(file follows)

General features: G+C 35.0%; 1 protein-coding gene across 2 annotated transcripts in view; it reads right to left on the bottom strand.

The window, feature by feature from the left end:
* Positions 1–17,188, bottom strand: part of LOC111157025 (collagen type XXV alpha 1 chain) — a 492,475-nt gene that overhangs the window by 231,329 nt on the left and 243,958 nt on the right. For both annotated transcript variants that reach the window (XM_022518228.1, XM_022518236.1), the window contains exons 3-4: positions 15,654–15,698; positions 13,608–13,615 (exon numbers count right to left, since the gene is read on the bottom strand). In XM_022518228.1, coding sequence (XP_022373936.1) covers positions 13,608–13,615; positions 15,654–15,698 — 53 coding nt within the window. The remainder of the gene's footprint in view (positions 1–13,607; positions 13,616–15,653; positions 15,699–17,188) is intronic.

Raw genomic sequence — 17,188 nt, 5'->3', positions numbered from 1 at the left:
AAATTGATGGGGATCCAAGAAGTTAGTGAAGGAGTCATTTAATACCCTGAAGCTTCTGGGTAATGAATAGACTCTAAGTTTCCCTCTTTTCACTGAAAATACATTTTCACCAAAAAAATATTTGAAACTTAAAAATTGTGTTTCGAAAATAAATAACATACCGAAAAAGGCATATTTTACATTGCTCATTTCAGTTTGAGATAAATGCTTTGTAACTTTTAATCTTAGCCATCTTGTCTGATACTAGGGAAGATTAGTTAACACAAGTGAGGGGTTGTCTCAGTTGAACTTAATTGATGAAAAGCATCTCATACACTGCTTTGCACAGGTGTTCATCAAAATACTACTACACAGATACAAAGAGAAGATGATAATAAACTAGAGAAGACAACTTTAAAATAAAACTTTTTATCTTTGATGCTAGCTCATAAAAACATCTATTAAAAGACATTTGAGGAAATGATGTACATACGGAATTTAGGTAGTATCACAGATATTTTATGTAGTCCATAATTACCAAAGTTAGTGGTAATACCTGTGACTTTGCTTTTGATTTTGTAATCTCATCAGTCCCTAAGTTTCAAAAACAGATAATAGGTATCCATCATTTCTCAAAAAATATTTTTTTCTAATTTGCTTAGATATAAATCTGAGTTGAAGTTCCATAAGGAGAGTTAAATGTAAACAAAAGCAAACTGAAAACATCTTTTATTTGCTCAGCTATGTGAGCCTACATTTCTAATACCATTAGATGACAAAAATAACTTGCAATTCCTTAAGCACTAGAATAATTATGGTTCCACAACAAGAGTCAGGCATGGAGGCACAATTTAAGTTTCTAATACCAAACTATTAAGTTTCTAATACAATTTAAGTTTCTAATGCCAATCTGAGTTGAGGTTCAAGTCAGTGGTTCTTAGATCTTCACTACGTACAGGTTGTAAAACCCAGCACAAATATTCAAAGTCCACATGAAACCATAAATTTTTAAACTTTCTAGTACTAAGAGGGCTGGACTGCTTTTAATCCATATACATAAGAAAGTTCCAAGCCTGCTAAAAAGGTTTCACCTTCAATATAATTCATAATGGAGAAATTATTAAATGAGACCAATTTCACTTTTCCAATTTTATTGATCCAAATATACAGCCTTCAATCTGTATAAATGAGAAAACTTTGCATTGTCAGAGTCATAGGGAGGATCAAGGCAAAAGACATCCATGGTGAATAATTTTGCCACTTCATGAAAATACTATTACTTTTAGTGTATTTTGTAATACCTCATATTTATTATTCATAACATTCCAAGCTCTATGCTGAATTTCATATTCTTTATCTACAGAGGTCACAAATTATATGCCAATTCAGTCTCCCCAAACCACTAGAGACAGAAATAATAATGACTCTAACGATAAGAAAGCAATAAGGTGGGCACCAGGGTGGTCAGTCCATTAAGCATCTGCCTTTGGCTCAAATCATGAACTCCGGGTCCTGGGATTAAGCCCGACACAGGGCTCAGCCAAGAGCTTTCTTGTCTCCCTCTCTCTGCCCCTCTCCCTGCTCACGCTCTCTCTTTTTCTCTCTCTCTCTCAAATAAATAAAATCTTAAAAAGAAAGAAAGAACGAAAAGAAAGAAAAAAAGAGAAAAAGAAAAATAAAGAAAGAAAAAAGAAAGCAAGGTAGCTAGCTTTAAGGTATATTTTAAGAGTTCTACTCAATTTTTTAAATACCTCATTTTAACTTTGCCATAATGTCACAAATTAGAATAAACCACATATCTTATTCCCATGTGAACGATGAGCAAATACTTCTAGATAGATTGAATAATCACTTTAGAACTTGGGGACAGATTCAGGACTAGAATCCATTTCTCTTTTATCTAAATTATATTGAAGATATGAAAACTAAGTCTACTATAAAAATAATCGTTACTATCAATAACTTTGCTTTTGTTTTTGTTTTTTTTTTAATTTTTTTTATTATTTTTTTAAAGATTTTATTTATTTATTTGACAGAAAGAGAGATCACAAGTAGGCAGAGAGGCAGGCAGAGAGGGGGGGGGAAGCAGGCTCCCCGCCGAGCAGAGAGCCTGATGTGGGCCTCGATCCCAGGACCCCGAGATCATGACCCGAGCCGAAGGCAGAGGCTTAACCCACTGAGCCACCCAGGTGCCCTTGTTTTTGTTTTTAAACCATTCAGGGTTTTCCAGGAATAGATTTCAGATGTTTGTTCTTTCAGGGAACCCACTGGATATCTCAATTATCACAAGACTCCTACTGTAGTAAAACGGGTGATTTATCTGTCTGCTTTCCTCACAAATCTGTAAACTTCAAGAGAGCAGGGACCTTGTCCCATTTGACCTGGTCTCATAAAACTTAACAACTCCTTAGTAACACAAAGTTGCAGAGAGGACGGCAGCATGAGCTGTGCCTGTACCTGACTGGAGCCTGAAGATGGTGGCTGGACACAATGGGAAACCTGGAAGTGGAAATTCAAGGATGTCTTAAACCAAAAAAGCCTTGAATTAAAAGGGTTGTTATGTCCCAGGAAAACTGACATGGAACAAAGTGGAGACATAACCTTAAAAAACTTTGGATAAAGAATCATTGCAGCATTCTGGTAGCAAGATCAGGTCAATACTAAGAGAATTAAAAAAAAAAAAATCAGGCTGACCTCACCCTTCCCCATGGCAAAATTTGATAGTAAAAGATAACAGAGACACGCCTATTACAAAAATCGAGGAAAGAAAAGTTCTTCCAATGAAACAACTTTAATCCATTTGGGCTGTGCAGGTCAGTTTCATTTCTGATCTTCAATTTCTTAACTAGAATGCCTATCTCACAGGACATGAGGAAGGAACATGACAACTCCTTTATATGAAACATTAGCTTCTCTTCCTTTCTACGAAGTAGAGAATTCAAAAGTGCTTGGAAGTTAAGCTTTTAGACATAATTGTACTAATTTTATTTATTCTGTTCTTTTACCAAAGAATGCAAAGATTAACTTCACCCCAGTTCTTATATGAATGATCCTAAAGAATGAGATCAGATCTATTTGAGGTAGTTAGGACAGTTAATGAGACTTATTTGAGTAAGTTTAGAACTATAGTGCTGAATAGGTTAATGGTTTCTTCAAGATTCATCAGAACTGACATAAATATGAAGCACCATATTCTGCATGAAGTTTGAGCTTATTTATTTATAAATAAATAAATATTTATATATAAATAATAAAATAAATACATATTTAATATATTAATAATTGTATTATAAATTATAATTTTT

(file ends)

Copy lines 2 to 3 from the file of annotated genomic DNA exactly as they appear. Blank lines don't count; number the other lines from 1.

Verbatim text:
The window, feature by feature from the left end:
* Positions 1–17,188, bottom strand: part of LOC111157025 (collagen type XXV alpha 1 chain) — a 492,475-nt gene that overhangs the window by 231,329 nt on the left and 243,958 nt on the right. For both annotated transcript variants that reach the window (XM_022518228.1, XM_022518236.1), the window contains exons 3-4: positions 15,654–15,698; positions 13,608–13,615 (exon numbers count right to left, since the gene is read on the bottom strand). In XM_022518228.1, coding sequence (XP_022373936.1) covers positions 13,608–13,615; positions 15,654–15,698 — 53 coding nt within the window. The remainder of the gene's footprint in view (positions 1–13,607; positions 13,616–15,653; positions 15,699–17,188) is intronic.